In honor of this Father’s Day, we at Credit.com wanted to pay homage to a few iconic TV dads and their credit catastrophes. Why? Of course, because we love them. Also, in taking a moment to celebrate some of the best televised money mistakes, we can learn something and maybe laugh about it along the way. So here’s some advice from your good ol’ TV dads about what not to do with your credit.
He may have been featured in a MasterCard commercial, but Homer Simpson is definitely not a model of financial responsibility. In a season 12 episode, Homer’s credit card is denied at a restaurant. Maxing out your credit card can have a significant impact on your credit score, but that’s not the worst financial offense Homer commits.
In the 20th season, the Simpsons’ home is actually foreclosed upon after Homer takes out a home equity loan saying that he thought the house had to pay back the loan, not him. D’oh! A foreclosure is one of the most damaging items to have on your credit report, so take a lesson from Homer and don’t take all of the equity out of your home.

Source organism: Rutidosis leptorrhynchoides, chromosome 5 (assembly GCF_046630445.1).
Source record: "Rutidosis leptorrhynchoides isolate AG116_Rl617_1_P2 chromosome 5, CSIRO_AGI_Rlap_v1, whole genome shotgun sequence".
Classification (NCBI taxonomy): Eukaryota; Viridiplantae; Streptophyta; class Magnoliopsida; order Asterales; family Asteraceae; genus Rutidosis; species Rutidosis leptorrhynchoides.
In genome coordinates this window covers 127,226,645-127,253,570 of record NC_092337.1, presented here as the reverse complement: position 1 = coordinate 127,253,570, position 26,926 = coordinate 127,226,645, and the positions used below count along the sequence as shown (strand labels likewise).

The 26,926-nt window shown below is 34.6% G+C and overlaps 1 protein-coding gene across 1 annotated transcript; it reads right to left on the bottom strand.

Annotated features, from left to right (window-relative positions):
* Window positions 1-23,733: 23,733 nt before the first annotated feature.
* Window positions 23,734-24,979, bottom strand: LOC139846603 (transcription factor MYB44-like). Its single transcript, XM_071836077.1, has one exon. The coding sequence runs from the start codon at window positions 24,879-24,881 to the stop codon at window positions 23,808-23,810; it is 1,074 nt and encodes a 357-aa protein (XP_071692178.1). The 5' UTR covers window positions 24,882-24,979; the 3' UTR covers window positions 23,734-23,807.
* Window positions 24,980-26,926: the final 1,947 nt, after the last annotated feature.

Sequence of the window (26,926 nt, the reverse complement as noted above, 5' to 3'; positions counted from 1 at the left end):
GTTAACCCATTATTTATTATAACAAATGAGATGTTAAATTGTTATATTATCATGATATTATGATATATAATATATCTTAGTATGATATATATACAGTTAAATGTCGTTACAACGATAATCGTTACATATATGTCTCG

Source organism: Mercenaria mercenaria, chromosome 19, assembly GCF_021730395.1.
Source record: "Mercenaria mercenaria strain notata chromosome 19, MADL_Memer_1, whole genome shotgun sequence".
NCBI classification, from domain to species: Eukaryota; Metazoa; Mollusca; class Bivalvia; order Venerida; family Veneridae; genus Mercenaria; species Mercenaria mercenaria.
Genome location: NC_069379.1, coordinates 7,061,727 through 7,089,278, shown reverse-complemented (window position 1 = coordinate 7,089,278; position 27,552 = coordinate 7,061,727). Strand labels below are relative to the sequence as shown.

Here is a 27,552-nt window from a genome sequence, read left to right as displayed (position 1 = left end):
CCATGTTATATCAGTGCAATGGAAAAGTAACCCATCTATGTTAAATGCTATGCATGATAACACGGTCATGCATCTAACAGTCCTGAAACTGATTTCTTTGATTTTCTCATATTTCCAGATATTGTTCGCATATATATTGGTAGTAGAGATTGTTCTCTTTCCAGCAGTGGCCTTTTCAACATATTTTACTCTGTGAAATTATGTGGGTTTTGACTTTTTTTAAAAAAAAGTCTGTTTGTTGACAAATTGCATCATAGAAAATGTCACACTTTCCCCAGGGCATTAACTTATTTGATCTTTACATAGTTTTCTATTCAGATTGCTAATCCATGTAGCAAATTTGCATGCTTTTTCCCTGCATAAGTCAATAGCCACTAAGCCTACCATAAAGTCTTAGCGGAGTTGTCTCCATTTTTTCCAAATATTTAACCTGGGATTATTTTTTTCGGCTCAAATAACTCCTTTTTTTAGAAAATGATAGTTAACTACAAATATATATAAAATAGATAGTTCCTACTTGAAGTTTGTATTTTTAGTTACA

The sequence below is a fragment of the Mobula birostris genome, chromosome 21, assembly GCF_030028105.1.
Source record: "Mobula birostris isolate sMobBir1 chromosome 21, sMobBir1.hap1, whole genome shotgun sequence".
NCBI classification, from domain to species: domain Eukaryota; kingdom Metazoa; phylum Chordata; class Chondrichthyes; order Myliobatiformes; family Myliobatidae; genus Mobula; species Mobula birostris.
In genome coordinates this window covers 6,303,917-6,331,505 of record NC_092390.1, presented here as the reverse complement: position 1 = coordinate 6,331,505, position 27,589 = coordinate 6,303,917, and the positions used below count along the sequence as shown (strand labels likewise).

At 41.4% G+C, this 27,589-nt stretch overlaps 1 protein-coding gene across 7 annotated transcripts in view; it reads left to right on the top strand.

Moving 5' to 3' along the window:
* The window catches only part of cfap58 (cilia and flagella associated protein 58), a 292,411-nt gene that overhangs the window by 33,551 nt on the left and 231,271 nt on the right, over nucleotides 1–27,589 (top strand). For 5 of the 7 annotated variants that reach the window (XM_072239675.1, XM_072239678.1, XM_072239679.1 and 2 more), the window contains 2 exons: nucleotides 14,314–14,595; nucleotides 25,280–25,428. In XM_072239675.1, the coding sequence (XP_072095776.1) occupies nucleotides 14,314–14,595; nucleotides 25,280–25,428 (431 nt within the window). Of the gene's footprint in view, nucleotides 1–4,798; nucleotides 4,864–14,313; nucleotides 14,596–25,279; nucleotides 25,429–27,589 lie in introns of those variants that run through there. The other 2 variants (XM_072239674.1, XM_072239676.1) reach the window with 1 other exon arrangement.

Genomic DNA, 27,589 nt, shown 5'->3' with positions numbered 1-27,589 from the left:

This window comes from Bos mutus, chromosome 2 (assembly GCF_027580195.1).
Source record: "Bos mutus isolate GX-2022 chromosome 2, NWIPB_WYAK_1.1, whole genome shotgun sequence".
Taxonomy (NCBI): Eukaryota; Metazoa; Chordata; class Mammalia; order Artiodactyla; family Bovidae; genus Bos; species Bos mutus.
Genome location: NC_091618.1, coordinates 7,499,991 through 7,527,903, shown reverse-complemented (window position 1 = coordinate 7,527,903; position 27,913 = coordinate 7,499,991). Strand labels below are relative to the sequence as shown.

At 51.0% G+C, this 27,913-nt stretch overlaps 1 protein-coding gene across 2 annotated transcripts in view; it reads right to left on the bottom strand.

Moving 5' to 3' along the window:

The Bluth family may be wealthy, but they have their own fair share of money problems. The series begins with George Bluth being arrested for shady bookkeeping and fraud.
In an early episode, Michael says the family’s finances have been frozen by the Securities and Exchange Commission and viewers later discover that George Bluth was involved in building houses overseas for Saddam Hussein even though Americans are not allowed to do business in Iraq.